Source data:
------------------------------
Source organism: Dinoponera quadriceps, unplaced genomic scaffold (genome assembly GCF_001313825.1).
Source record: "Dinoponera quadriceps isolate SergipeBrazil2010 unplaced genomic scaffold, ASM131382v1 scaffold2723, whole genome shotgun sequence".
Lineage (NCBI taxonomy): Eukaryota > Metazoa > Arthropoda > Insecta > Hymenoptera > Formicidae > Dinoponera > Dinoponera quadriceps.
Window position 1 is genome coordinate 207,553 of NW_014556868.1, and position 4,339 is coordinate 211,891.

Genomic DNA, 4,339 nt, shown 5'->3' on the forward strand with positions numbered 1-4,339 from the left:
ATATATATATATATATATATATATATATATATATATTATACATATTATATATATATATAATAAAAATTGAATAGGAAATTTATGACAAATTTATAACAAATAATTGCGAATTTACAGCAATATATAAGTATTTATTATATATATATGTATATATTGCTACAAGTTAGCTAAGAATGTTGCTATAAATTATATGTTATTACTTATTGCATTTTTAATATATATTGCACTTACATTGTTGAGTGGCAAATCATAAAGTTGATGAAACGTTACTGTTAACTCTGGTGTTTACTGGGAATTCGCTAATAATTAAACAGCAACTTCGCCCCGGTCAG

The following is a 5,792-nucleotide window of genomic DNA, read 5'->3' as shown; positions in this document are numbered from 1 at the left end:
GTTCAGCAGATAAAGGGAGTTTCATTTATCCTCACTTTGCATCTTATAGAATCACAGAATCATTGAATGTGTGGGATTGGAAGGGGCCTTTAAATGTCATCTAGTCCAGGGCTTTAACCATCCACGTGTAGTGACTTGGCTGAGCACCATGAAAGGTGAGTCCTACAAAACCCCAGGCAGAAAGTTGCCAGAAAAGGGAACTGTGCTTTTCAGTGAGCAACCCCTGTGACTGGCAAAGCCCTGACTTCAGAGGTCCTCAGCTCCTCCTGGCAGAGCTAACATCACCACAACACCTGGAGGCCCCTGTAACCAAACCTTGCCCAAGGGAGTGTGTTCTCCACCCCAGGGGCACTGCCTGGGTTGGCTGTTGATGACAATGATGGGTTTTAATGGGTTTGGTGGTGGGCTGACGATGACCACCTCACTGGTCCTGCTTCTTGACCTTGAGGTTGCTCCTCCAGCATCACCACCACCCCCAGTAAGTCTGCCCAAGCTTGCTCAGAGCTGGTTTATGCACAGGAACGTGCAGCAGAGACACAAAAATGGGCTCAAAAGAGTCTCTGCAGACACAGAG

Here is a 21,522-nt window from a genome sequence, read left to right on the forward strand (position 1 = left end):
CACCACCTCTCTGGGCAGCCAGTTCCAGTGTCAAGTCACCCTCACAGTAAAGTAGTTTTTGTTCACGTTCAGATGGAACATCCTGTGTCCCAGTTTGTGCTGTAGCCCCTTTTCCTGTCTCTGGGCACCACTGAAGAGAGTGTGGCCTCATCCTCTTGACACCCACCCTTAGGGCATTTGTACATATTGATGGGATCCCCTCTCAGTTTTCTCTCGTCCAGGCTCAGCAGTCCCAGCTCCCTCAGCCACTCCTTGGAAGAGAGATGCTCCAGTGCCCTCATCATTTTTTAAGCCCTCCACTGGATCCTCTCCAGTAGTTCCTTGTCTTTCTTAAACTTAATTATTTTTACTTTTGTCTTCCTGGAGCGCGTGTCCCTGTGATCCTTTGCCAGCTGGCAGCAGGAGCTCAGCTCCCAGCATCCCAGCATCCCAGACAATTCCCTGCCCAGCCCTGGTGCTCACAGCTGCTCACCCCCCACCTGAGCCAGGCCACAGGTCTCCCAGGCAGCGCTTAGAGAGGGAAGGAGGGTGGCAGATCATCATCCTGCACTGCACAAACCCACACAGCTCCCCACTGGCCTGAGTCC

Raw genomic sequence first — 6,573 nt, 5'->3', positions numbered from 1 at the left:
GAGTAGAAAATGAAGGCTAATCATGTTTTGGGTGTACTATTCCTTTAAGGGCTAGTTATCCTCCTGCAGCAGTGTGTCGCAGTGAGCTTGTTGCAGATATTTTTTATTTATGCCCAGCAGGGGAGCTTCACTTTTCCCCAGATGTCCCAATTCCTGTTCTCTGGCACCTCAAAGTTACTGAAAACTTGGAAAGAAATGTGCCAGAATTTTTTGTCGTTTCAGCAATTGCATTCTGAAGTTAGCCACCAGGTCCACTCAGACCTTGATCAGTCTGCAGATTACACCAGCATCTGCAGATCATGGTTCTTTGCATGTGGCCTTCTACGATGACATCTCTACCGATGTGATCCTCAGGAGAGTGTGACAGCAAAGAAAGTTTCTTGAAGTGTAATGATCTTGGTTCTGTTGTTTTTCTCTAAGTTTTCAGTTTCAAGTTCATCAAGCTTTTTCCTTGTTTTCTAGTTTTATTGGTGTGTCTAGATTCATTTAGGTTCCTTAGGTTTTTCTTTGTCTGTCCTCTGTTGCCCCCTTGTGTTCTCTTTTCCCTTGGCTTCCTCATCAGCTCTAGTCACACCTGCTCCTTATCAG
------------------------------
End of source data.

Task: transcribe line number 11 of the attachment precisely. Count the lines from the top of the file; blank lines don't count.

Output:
Raw genomic sequence first — 6,573 nt, 5'->3', positions numbered from 1 at the left: